Good news! Landmark ruling for Business Interruption Insurance claims
When Coronavirus first hit and businesses were forced to close, the talk in the business networking groups we are part of, was concerning insurance. Some businesses had taken out Business Interruption insurance but the wording in the policies was ambiguous as of course, this situation we are in did not seem to be included in the conditions. And of course, insurance companies have a reputation for not paying out without a fight!
Many small businesses in the leisure, property and hospitality industries had to close or suffered losses that prompted them to make claims under their Business Interruption policies during 2020. However, thousands of policy holders were left empty-handed as most small business policies concentrated on property damage and not on unprecedented scenarios like a global pandemic.
So it was looking pretty glum. However, a Supreme Court ruling on 15th January may have changed the situation for many businesses with this type of insurance. The Financial Conduct Authority brought this test case to the court and won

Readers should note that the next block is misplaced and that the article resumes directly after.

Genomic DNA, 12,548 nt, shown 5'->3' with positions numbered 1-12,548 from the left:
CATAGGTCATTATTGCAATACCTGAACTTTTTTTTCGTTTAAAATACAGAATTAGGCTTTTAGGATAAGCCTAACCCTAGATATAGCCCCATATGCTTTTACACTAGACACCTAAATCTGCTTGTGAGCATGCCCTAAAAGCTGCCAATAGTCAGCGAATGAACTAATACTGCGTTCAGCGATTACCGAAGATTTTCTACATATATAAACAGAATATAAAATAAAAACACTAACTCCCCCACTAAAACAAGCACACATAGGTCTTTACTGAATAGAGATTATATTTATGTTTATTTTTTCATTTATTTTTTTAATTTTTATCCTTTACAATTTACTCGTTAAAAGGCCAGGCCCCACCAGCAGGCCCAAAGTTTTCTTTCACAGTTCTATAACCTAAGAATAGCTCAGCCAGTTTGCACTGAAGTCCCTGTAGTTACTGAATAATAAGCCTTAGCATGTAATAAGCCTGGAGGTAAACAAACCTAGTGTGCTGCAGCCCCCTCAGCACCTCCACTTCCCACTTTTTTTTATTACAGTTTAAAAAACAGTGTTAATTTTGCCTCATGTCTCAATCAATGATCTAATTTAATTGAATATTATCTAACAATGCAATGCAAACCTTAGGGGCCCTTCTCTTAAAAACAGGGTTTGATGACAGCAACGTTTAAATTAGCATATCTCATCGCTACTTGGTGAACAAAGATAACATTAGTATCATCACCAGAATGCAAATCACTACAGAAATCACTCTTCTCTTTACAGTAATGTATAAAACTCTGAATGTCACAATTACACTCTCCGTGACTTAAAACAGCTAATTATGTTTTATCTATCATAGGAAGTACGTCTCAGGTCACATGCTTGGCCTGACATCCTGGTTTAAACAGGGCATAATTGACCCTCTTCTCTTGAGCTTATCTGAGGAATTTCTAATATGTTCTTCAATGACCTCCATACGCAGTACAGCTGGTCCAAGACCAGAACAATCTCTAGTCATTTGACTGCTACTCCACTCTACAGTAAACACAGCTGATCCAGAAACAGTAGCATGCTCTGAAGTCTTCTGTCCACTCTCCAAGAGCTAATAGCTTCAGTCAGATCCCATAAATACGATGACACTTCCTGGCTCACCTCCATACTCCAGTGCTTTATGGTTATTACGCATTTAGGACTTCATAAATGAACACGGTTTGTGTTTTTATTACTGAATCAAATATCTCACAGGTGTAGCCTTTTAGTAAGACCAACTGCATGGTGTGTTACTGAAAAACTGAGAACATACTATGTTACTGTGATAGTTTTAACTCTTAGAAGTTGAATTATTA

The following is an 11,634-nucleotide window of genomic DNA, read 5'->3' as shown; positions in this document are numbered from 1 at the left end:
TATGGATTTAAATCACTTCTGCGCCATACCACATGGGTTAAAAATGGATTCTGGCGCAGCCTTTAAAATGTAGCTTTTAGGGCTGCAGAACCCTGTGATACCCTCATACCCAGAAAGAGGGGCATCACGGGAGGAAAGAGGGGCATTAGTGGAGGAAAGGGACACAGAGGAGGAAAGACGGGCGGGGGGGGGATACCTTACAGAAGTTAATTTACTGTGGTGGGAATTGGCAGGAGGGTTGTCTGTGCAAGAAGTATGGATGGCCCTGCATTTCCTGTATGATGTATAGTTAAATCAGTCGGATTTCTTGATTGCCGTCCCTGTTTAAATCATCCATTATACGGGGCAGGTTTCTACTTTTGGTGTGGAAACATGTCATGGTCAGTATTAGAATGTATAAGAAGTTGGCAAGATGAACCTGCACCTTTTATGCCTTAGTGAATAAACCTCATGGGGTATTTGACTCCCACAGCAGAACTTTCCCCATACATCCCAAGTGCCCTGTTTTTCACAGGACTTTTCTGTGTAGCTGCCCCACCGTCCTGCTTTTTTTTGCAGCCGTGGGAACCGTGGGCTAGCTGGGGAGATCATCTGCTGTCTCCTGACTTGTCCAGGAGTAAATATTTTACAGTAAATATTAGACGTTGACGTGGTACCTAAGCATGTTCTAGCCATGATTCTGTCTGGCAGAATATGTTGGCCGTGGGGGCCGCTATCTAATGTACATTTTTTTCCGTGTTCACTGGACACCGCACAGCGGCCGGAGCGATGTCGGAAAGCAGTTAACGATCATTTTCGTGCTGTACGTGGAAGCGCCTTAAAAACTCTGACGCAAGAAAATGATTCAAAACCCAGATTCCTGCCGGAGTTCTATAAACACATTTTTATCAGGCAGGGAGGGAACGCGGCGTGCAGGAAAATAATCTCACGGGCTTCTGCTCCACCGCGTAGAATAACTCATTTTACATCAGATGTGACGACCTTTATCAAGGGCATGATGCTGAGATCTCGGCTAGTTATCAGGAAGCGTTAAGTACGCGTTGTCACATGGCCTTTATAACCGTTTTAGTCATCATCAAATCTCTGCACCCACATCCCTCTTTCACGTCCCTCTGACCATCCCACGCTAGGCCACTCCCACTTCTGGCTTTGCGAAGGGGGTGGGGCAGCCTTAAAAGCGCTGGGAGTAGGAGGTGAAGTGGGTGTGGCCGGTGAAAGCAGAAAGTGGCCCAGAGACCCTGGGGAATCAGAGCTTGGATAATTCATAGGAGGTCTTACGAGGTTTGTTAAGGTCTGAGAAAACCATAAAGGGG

The Supreme Court dismissed appeals from six insurers. Their ruling that insurance clauses offering cover for notifiable diseases extended to losses resulting from Covid-19 means small businesses forced to shut their doors during the first lockdown will now have their business interruption (BI) claims paid if their policy included the words ‘notifiable diseases’..
It’s interesting to note that the ‘case law’ which insurers have previously relied on, a judgement made in 2010 referred to as ‘Orient Express’, was also ruled by the Supreme Court as invalid – ie wrongly decided. So if anyone quotes this to you, you know you’re being fobbed off! And it might have implications for other insurance claims under the term ‘wide area damage’ in natural disasters which affect businesses such as floods and storms.
If you would like to read more detail about the case, here’s a link